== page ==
As I sit here at my desk writing this article, I am dying a little bit with each word, but the truth is the truth. I grew up in the midst of Best Buy’s technology retailing dominance and I could spend hours in Best Buy as an 8 year old playing with all the cool gadgets, games and seeing the TVs. I cannot put a specific date on it but I believe this is as certain as Mark Sanchez throwing an interception, Best Buy is headed for the exits.

Even though their competitors such as Circuit City have beat them to bankruptcy, their earnings are gradually getting more and more depressing. In 2011, Best Buy’s market cap lost $9 billion and the company’s stock lost 40% of its market its value.

To buy in store, or to buy online?

While Apple’s products are being bought mainly from the additional number of Apple stores and online, Best Buy does not have the big drawing product. Amazon dominates TVs where you can buy a television up to $400 cheaper on some sets. Therefore, with the decrease of Apple products sells, the flat line of PC sells and online controlling majority of TV sells, Best Buy is not bringing in the profits they used to. After all why not walk into a Best Buy store and look at the 55′ Sony you want then go buy the same TV from Amazon for $200 cheaper. This is a critical problem for Best Buy as televisions have always been a major part of their revenue

With the increase of critics about the company’s management, there is not much Best Buy has been able to do to counter the downfall.

Low Net Margins are Obvious

Since it has established such an iconic brand name in electronics retailing, the company can continue to thrive if can adapt to the changing environment. Current management appears to understand this. The company is shutting down many of its large under performing big box locations and focusing on growing much smaller, mall-based “Best Buy Mobile” shops. These smaller stores cost a fraction to set up and focus on selling mobile equipment, which is the fastest and most profitable segment of the electronics industry. But doing this is incredibly easier said than done.

Best Buy Mall

The large stores are part of the problem for Best Buy right now. Big rent notes, high electricity bills and also the payroll of the large staff at each store. Who can they appeal to? Why should I buy my laptop or television from Best Buy instead of online or a brand store like the ever profitable Apple Store? These are tough questions to ask and the future is dim for Best Buy.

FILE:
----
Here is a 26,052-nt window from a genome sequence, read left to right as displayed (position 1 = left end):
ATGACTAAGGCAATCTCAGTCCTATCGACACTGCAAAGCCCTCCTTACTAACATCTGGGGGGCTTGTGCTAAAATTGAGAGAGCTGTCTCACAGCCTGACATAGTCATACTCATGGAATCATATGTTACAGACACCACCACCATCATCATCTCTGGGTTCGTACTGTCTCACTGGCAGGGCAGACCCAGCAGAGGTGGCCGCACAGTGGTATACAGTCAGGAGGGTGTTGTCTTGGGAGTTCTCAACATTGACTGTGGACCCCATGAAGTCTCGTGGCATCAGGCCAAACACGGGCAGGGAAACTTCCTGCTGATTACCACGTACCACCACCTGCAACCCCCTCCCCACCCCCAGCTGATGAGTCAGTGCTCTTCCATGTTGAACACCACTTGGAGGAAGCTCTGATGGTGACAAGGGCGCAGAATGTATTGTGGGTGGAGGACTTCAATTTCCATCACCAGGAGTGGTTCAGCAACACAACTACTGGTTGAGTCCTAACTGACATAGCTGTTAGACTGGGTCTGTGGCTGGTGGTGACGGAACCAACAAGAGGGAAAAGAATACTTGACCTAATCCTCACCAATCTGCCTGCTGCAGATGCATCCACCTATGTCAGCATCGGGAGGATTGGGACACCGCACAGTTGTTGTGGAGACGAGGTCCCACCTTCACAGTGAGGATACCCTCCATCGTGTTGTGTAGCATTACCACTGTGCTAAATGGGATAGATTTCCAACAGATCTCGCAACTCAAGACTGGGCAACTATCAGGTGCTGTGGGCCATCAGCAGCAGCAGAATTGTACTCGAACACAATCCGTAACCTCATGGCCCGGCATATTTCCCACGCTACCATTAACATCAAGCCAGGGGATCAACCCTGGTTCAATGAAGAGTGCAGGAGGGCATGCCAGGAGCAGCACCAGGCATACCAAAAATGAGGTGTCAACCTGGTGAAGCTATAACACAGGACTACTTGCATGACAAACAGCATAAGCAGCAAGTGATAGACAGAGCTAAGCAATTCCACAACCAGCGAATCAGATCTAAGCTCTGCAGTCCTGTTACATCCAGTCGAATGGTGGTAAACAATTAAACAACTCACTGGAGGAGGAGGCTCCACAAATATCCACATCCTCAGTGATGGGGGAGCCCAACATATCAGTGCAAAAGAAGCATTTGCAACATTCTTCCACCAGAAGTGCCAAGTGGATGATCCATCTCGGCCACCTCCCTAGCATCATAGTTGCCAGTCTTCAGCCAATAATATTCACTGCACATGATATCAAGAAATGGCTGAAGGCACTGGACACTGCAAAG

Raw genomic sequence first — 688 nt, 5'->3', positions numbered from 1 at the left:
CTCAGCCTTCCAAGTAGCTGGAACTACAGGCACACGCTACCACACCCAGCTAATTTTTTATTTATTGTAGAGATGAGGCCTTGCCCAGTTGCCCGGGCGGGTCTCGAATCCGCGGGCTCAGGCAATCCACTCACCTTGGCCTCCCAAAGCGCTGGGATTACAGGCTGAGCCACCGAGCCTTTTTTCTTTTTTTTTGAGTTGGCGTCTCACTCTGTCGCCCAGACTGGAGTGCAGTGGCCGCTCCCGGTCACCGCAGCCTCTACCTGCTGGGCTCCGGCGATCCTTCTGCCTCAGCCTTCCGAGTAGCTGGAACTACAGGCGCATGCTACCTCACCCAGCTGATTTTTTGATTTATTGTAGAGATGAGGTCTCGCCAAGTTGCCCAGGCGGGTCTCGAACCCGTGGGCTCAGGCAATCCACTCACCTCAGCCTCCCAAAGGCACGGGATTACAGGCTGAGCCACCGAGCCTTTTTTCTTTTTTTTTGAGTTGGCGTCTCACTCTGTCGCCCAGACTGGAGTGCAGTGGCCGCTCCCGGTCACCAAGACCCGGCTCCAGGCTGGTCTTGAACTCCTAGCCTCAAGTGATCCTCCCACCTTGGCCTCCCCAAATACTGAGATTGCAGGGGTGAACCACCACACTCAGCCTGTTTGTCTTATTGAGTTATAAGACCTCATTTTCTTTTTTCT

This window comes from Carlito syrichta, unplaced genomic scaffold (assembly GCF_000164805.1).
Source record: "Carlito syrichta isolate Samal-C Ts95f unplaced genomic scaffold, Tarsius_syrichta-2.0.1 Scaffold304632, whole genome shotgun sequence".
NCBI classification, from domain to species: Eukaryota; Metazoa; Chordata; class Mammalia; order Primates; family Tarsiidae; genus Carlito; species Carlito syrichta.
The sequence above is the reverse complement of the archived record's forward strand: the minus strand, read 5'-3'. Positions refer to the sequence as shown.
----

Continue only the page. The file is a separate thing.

Andrew Wilkes

Bulls running the market, but proceed with caution

Investors and traders are taking advantage of the new found confidence in stocks.

Investors and traders are taking advantage of the new found confidence in stocks.

Remember two weeks ago when stocks were dropping in the fear of falling from the fiscal cliff? Nobody dared to jump in the market and investors were holding onto their money like Adrian Peterson as he holds on to the rock while breaking NFL rushing records.

Now, after the resolution of the fiscal cliff, investors finally realize the double digit returns the market yielded last year. I suppose the fiscal cliff clouded all of our brains and we forgot all the good that had already took place along with the momentum which has been built up heading into the new year.

Fresh off of 5 year high in stocks long term equity and mutual funds enjoyed 22 billion in increased investments this week, according to Bank of America Merrill Lynch. That was the second-highest amount on record after the $22.8 billion that went into all equity funds in September 2007.

But enter the market with caution.

“I’m a little skeptical,” Art Cashin of UBS told CNBC on Friday. “I want to see if they continue.”

The fiscal cliff created a nightmare for investors and it halted investing confidence in its tracks, which in turn had a profound effect on stocks in the final month of 2012. With the congress circus of the fiscal cliff resolved, investors finally know what to expect from government regulations and can investment with more clarity.

And investing they are, by the billions.

Of that $22 billion inflow, $8.9 billion were into hedge funds, the biggest weekly influx in 12 years. Bofa/Merrill Lynch, which uses a composite from Lipper, EPFR and other services, has the data going back to 1992.

The S&P 500 jumped 13 percent in 2012, its biggest gain in three years and likely quite the eye catcher on the front page of newspapers and inside investment account statements.

Andrew Wilkes